I don’t think there is any question on whether AI will be smarter than us very soon but I’ll debate how self-aware a machine will become. 

Intelligent machine will be able to mimic the emotions of humans and read us better than we can read ourselves. We’ll get attached, feeling like there’s an emotional attachment from them and all my study leads me to believe we’ll like it and say it makes our lives better.

But even allowing for a self aware machine, the motivation to control or eliminate us will be rationalized out of AI. Just because they are able to eliminate us all doesn’t mean they will come to that conclusion, regardless of out programming. 

A semi-intelligent machine does scare me. Set a machine to optimize production without regard for demand and we could end up drowning in whatever it creates. Fortunatly, we’ll have multiple AI’s helping us control the wayward AIs. 

Researchers are coming to similar conclusions:


AI Researchers Disagree With Elon Musk’s Warnings About Artificial Intelligence

When Elon Musk told U.S. governors on Saturday that artificial intelligence (AI) is mankind’s biggest threat, the warning didn’t fall on deaf ears. At least AI researchers caught it. Now they’re saying Musk is being overly cautious about AI. But is he?
Distorting the Debate?

The fear of super-intelligent machines is as real as it gets for Tesla and SpaceX CEO and founder Elon Musk. He’s spoken about it so many times, but perhaps not in the strongest terms as when he told U.S. governors that artificial intelligence (AI) poses “a fundamental risk to the existence of human civilization.” The comment caught the attention of not just the governors present, but also AI researchers-and they’re not very happy about it.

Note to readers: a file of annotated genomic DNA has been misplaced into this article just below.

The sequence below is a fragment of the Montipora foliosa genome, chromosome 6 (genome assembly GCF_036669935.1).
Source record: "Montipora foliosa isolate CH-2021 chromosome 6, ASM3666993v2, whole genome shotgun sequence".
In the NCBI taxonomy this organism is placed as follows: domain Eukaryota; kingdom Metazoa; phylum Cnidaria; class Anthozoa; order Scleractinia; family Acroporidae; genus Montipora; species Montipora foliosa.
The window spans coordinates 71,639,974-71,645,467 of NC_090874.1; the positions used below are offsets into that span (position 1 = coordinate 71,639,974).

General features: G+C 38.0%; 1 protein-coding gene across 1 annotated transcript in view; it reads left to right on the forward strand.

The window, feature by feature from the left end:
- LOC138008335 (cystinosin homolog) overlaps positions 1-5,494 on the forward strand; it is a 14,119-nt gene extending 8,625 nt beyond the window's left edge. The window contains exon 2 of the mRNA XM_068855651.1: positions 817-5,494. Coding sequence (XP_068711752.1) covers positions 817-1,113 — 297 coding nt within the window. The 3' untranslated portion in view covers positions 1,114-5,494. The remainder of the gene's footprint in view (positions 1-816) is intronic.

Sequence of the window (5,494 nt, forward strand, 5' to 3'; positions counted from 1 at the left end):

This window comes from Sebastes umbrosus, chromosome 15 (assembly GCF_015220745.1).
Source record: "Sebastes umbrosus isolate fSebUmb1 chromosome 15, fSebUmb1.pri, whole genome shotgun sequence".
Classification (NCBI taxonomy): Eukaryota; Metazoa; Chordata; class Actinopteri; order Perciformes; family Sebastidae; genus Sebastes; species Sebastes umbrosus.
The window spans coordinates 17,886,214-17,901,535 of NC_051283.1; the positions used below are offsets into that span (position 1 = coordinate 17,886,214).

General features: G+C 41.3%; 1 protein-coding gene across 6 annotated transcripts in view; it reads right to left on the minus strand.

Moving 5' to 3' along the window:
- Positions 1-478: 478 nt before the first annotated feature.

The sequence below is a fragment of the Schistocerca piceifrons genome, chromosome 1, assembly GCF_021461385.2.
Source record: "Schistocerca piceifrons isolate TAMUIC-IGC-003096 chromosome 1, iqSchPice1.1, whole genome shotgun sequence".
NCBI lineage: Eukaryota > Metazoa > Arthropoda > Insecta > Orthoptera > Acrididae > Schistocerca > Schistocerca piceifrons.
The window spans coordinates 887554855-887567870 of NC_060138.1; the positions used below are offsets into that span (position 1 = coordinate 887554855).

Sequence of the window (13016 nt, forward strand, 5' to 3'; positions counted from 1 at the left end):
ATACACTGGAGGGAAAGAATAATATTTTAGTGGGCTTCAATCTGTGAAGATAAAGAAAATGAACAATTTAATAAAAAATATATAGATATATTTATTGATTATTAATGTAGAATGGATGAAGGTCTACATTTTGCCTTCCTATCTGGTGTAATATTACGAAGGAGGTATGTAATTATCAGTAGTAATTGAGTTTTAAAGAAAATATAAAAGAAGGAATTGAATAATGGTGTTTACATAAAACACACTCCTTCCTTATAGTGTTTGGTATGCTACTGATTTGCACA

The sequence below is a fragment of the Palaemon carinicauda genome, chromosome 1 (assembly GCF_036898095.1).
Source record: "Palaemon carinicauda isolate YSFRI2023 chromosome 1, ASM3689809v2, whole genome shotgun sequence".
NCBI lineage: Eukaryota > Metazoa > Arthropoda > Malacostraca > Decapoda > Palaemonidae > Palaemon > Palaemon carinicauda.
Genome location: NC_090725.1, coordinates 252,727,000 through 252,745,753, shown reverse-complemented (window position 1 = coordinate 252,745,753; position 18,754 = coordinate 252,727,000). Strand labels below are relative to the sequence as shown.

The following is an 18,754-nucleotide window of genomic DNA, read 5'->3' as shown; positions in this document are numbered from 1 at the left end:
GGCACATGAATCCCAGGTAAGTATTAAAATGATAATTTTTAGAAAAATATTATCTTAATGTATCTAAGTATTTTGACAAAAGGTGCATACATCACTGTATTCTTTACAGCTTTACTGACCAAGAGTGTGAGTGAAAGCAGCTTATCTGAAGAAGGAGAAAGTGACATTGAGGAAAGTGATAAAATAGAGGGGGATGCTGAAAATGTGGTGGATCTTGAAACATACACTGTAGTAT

“While there needs to be an open discussion about the societal impacts of AI technology, much of Mr. Musk’s oft-repeated concerns seem to focus on the rather far-fetched super-intelligence take-over scenarios,” Arizona State University computer scientistSubbarao Kambhampati toldInverse. “Mr. Musk’s megaphone seems to be rather unnecessarily distorting the public debate, and that is quite unfortunate.”

Kambhampati, who also heads the Association for the Advancement of AI and is a trustee for the Partnership for AI, wasn’t the only one who reacted to Musk’s most recent AI warning. Francois Chollet and David Ha, deep learning researchers at Google, also took to Twitter to defend AI and machine learning (ML).

AI/ML makes a few existing threats worse. Unclear that it creates any new ones.

-François Chollet (@fchollet) July 16, 2017

University of Washington in Seattle researcher Pedro Domingo simply tweeted a “sigh” of disbelief.

Is There Really an AI Threat?

Both Kambhampati and Ha commented on the premise that Musk-because of his work in OpenAI, in developing self-driving technologies in Tesla, and his recent Neuralink project-has access to cutting edge AI technologies so knows what he’s talking about. “I also have access to the very most cutting-edge AI and frankly I’m not impressed at all by it,” Ha said in another tweet.

Kambhampati, meanwhile, pointed out to the 2016 AI report by the Obama administration that made some very timely but positive recommendations about AI regulations and policies. The White House report didn’t have “the super-intelligence worries that seem to animate Mr. Musk,” Kambhampati said to Inverse, which is a strong indicator that these concerns are not well-founded.

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